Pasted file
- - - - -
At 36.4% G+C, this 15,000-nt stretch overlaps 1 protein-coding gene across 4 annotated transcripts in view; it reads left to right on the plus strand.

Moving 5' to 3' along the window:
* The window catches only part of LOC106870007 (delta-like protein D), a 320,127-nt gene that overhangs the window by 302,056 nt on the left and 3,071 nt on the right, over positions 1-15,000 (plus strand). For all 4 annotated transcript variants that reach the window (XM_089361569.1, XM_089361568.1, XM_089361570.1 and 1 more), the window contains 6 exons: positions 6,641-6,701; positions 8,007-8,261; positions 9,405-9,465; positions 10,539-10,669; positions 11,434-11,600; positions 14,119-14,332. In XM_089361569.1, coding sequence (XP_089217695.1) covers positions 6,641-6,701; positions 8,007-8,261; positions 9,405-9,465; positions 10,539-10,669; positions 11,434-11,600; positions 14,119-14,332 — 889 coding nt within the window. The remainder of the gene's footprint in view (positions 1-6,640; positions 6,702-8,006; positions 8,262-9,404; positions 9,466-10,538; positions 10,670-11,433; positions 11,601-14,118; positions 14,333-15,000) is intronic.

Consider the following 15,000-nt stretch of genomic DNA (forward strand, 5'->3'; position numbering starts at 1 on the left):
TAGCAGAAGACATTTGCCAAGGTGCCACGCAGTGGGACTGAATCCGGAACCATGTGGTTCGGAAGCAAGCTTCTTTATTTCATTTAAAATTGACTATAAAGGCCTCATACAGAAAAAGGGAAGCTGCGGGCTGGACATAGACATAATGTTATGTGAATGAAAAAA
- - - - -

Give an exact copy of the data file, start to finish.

At 36.4% G+C, this 15,000-nt stretch overlaps 1 protein-coding gene across 4 annotated transcripts in view; it reads left to right on the plus strand.

Moving 5' to 3' along the window:
* The window catches only part of LOC106870007 (delta-like protein D), a 320,127-nt gene that overhangs the window by 302,056 nt on the left and 3,071 nt on the right, over positions 1-15,000 (plus strand). For all 4 annotated transcript variants that reach the window (XM_089361569.1, XM_089361568.1, XM_089361570.1 and 1 more), the window contains 6 exons: positions 6,641-6,701; positions 8,007-8,261; positions 9,405-9,465; positions 10,539-10,669; positions 11,434-11,600; positions 14,119-14,332. In XM_089361569.1, coding sequence (XP_089217695.1) covers positions 6,641-6,701; positions 8,007-8,261; positions 9,405-9,465; positions 10,539-10,669; positions 11,434-11,600; positions 14,119-14,332 — 889 coding nt within the window. The remainder of the gene's footprint in view (positions 1-6,640; positions 6,702-8,006; positions 8,262-9,404; positions 9,466-10,538; positions 10,670-11,433; positions 11,601-14,118; positions 14,333-15,000) is intronic.

Consider the following 15,000-nt stretch of genomic DNA (forward strand, 5'->3'; position numbering starts at 1 on the left):
TAGCAGAAGACATTTGCCAAGGTGCCACGCAGTGGGACTGAATCCGGAACCATGTGGTTCGGAAGCAAGCTTCTTTATTTCATTTAAAATTGACTATAAAGGCCTCATACAGAAAAAGGGAAGCTGCGGGCTGGACATAGACATAATGTTATGTGAATGAAAAAA